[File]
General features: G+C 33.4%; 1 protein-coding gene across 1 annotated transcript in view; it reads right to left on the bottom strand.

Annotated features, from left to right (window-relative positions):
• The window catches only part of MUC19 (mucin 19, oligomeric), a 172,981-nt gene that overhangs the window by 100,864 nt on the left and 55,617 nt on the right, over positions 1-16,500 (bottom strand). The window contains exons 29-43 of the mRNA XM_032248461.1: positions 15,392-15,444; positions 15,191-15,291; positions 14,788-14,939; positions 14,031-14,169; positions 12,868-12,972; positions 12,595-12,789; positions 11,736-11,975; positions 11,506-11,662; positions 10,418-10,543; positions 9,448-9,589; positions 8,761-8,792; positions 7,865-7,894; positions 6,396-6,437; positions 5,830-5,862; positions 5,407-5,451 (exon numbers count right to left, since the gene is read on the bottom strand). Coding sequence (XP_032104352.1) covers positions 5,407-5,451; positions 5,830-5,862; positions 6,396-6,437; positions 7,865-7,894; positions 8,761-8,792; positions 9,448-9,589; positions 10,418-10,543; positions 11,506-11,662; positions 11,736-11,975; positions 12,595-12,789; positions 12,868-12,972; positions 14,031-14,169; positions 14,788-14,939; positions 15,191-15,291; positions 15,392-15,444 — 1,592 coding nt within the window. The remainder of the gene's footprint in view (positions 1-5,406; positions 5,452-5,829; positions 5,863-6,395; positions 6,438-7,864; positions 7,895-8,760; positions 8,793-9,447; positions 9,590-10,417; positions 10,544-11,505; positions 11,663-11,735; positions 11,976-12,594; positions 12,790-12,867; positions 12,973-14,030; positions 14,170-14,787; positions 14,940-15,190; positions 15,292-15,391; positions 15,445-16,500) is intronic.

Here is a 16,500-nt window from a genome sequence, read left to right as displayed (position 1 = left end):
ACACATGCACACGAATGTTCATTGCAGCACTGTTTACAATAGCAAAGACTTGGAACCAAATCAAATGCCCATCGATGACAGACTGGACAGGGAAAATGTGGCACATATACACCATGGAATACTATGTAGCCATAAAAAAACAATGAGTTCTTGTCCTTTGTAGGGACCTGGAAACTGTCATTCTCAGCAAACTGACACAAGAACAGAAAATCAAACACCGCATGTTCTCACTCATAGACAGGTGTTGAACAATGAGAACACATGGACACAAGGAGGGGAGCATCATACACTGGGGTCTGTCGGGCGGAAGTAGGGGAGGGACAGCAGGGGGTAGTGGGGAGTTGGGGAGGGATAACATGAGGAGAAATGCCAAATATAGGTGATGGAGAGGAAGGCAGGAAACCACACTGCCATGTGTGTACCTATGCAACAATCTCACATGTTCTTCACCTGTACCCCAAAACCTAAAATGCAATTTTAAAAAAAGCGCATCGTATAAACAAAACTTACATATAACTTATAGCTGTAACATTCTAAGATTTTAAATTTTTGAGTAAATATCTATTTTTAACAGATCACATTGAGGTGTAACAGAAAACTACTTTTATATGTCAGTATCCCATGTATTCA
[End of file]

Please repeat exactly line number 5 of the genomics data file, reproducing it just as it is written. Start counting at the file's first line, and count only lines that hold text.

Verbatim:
ACACATGCACACGAATGTTCATTGCAGCACTGTTTACAATAGCAAAGACTTGGAACCAAATCAAATGCCCATCGATGACAGACTGGACAGGGAAAATGTGGCACATATACACCATGGAATACTATGTAGCCATAAAAAAACAATGAGTTCTTGTCCTTTGTAGGGACCTGGAAACTGTCATTCTCAGCAAACTGACACAAGAACAGAAAATCAAACACCGCATGTTCTCACTCATAGACAGGTGTTGAACAATGAGAACACATGGACACAAGGAGGGGAGCATCATACACTGGGGTCTGTCGGGCGGAAGTAGGGGAGGGACAGCAGGGGGTAGTGGGGAGTTGGGGAGGGATAACATGAGGAGAAATGCCAAATATAGGTGATGGAGAGGAAGGCAGGAAACCACACTGCCATGTGTGTACCTATGCAACAATCTCACATGTTCTTCACCTGTACCCCAAAACCTAAAATGCAATTTTAAAAAAAGCGCATCGTATAAACAAAACTTACATATAACTTATAGCTGTAACATTCTAAGATTTTAAATTTTTGAGTAAATATCTATTTTTAACAGATCACATTGAGGTGTAACAGAAAACTACTTTTATATGTCAGTATCCCATGTATTCA